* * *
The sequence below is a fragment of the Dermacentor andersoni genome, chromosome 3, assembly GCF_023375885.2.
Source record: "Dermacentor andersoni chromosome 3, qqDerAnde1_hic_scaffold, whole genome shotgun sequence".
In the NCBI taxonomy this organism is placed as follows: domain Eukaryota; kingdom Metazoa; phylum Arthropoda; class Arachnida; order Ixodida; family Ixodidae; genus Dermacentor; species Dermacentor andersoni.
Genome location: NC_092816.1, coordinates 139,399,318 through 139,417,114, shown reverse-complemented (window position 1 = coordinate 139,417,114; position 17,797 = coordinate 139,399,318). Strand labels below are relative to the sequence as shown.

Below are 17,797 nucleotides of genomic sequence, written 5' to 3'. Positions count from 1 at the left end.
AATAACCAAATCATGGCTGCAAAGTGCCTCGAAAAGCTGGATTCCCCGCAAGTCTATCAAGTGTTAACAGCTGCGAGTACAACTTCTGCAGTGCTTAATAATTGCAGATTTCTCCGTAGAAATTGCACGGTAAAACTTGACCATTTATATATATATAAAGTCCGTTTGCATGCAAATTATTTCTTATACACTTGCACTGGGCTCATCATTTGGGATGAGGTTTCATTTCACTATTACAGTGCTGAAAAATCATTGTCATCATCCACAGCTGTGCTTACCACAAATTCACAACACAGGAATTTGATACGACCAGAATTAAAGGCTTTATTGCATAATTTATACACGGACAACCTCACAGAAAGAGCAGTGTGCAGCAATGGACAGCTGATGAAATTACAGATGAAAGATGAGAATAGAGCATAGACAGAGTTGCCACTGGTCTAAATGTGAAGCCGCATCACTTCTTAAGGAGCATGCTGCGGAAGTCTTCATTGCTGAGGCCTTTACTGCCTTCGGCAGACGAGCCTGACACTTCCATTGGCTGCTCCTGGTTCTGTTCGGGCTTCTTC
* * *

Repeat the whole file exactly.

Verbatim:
The sequence below is a fragment of the Dermacentor andersoni genome, chromosome 3, assembly GCF_023375885.2.
Source record: "Dermacentor andersoni chromosome 3, qqDerAnde1_hic_scaffold, whole genome shotgun sequence".
In the NCBI taxonomy this organism is placed as follows: domain Eukaryota; kingdom Metazoa; phylum Arthropoda; class Arachnida; order Ixodida; family Ixodidae; genus Dermacentor; species Dermacentor andersoni.
Genome location: NC_092816.1, coordinates 139,399,318 through 139,417,114, shown reverse-complemented (window position 1 = coordinate 139,417,114; position 17,797 = coordinate 139,399,318). Strand labels below are relative to the sequence as shown.

Below are 17,797 nucleotides of genomic sequence, written 5' to 3'. Positions count from 1 at the left end.
AATAACCAAATCATGGCTGCAAAGTGCCTCGAAAAGCTGGATTCCCCGCAAGTCTATCAAGTGTTAACAGCTGCGAGTACAACTTCTGCAGTGCTTAATAATTGCAGATTTCTCCGTAGAAATTGCACGGTAAAACTTGACCATTTATATATATATAAAGTCCGTTTGCATGCAAATTATTTCTTATACACTTGCACTGGGCTCATCATTTGGGATGAGGTTTCATTTCACTATTACAGTGCTGAAAAATCATTGTCATCATCCACAGCTGTGCTTACCACAAATTCACAACACAGGAATTTGATACGACCAGAATTAAAGGCTTTATTGCATAATTTATACACGGACAACCTCACAGAAAGAGCAGTGTGCAGCAATGGACAGCTGATGAAATTACAGATGAAAGATGAGAATAGAGCATAGACAGAGTTGCCACTGGTCTAAATGTGAAGCCGCATCACTTCTTAAGGAGCATGCTGCGGAAGTCTTCATTGCTGAGGCCTTTACTGCCTTCGGCAGACGAGCCTGACACTTCCATTGGCTGCTCCTGGTTCTGTTCGGGCTTCTTC